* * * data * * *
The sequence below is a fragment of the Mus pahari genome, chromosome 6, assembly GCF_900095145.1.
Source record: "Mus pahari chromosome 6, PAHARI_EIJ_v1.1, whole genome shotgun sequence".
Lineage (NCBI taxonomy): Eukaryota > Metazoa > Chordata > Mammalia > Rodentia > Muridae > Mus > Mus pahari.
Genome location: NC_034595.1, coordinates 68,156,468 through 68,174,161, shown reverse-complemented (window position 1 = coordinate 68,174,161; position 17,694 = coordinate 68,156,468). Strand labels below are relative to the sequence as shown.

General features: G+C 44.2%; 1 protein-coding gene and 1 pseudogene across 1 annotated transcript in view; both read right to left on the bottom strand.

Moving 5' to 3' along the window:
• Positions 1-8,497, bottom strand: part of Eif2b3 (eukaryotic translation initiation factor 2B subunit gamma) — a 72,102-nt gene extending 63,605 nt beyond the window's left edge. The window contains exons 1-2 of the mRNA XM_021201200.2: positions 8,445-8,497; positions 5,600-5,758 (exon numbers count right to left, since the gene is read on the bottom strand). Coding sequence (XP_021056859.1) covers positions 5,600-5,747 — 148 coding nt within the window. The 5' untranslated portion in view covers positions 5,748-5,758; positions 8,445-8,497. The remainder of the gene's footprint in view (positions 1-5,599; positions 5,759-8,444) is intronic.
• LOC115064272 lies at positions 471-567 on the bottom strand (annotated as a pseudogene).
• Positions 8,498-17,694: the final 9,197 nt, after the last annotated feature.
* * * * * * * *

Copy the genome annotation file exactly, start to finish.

The sequence below is a fragment of the Mus pahari genome, chromosome 6, assembly GCF_900095145.1.
Source record: "Mus pahari chromosome 6, PAHARI_EIJ_v1.1, whole genome shotgun sequence".
Lineage (NCBI taxonomy): Eukaryota > Metazoa > Chordata > Mammalia > Rodentia > Muridae > Mus > Mus pahari.
Genome location: NC_034595.1, coordinates 68,156,468 through 68,174,161, shown reverse-complemented (window position 1 = coordinate 68,174,161; position 17,694 = coordinate 68,156,468). Strand labels below are relative to the sequence as shown.

General features: G+C 44.2%; 1 protein-coding gene and 1 pseudogene across 1 annotated transcript in view; both read right to left on the bottom strand.

Moving 5' to 3' along the window:
• Positions 1-8,497, bottom strand: part of Eif2b3 (eukaryotic translation initiation factor 2B subunit gamma) — a 72,102-nt gene extending 63,605 nt beyond the window's left edge. The window contains exons 1-2 of the mRNA XM_021201200.2: positions 8,445-8,497; positions 5,600-5,758 (exon numbers count right to left, since the gene is read on the bottom strand). Coding sequence (XP_021056859.1) covers positions 5,600-5,747 — 148 coding nt within the window. The 5' untranslated portion in view covers positions 5,748-5,758; positions 8,445-8,497. The remainder of the gene's footprint in view (positions 1-5,599; positions 5,759-8,444) is intronic.
• LOC115064272 lies at positions 471-567 on the bottom strand (annotated as a pseudogene).
• Positions 8,498-17,694: the final 9,197 nt, after the last annotated feature.